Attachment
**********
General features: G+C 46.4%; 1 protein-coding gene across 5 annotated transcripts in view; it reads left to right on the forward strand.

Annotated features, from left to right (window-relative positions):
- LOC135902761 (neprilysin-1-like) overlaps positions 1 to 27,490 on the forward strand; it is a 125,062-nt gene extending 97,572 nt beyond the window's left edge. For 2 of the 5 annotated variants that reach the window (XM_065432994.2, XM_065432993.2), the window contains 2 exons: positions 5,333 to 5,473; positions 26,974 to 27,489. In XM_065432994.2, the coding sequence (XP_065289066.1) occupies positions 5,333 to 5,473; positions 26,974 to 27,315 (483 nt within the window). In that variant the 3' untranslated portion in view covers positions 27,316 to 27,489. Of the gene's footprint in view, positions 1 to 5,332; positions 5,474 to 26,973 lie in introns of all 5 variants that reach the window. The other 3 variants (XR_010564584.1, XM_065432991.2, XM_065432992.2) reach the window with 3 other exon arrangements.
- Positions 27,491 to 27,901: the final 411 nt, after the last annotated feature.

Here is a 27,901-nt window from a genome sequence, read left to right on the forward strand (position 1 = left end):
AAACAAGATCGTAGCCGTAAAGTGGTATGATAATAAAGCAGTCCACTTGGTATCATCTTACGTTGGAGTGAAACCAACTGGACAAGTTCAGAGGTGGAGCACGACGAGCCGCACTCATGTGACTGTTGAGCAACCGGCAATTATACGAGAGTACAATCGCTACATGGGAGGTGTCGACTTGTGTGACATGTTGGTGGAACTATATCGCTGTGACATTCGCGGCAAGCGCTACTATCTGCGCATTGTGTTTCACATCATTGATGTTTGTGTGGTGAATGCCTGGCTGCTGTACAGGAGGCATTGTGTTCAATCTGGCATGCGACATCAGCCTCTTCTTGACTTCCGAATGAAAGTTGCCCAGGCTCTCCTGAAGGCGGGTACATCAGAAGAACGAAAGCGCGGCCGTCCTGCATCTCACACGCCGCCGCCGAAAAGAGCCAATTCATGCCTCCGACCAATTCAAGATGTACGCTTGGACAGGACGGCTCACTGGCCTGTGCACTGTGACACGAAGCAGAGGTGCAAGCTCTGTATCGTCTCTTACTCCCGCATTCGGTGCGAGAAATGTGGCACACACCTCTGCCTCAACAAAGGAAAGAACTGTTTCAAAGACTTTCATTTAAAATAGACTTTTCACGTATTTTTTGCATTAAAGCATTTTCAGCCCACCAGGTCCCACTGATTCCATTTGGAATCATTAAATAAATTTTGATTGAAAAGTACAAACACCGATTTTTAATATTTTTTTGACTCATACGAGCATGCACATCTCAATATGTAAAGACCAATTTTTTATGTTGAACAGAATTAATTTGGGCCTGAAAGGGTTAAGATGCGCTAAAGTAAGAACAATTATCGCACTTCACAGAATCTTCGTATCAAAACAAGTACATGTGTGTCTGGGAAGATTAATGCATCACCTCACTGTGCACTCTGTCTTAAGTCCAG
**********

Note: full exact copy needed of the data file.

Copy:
General features: G+C 46.4%; 1 protein-coding gene across 5 annotated transcripts in view; it reads left to right on the forward strand.

Annotated features, from left to right (window-relative positions):
- LOC135902761 (neprilysin-1-like) overlaps positions 1 to 27,490 on the forward strand; it is a 125,062-nt gene extending 97,572 nt beyond the window's left edge. For 2 of the 5 annotated variants that reach the window (XM_065432994.2, XM_065432993.2), the window contains 2 exons: positions 5,333 to 5,473; positions 26,974 to 27,489. In XM_065432994.2, the coding sequence (XP_065289066.1) occupies positions 5,333 to 5,473; positions 26,974 to 27,315 (483 nt within the window). In that variant the 3' untranslated portion in view covers positions 27,316 to 27,489. Of the gene's footprint in view, positions 1 to 5,332; positions 5,474 to 26,973 lie in introns of all 5 variants that reach the window. The other 3 variants (XR_010564584.1, XM_065432991.2, XM_065432992.2) reach the window with 3 other exon arrangements.
- Positions 27,491 to 27,901: the final 411 nt, after the last annotated feature.

Here is a 27,901-nt window from a genome sequence, read left to right on the forward strand (position 1 = left end):
AAACAAGATCGTAGCCGTAAAGTGGTATGATAATAAAGCAGTCCACTTGGTATCATCTTACGTTGGAGTGAAACCAACTGGACAAGTTCAGAGGTGGAGCACGACGAGCCGCACTCATGTGACTGTTGAGCAACCGGCAATTATACGAGAGTACAATCGCTACATGGGAGGTGTCGACTTGTGTGACATGTTGGTGGAACTATATCGCTGTGACATTCGCGGCAAGCGCTACTATCTGCGCATTGTGTTTCACATCATTGATGTTTGTGTGGTGAATGCCTGGCTGCTGTACAGGAGGCATTGTGTTCAATCTGGCATGCGACATCAGCCTCTTCTTGACTTCCGAATGAAAGTTGCCCAGGCTCTCCTGAAGGCGGGTACATCAGAAGAACGAAAGCGCGGCCGTCCTGCATCTCACACGCCGCCGCCGAAAAGAGCCAATTCATGCCTCCGACCAATTCAAGATGTACGCTTGGACAGGACGGCTCACTGGCCTGTGCACTGTGACACGAAGCAGAGGTGCAAGCTCTGTATCGTCTCTTACTCCCGCATTCGGTGCGAGAAATGTGGCACACACCTCTGCCTCAACAAAGGAAAGAACTGTTTCAAAGACTTTCATTTAAAATAGACTTTTCACGTATTTTTTGCATTAAAGCATTTTCAGCCCACCAGGTCCCACTGATTCCATTTGGAATCATTAAATAAATTTTGATTGAAAAGTACAAACACCGATTTTTAATATTTTTTTGACTCATACGAGCATGCACATCTCAATATGTAAAGACCAATTTTTTATGTTGAACAGAATTAATTTGGGCCTGAAAGGGTTAAGATGCGCTAAAGTAAGAACAATTATCGCACTTCACAGAATCTTCGTATCAAAACAAGTACATGTGTGTCTGGGAAGATTAATGCATCACCTCACTGTGCACTCTGTCTTAAGTCCAG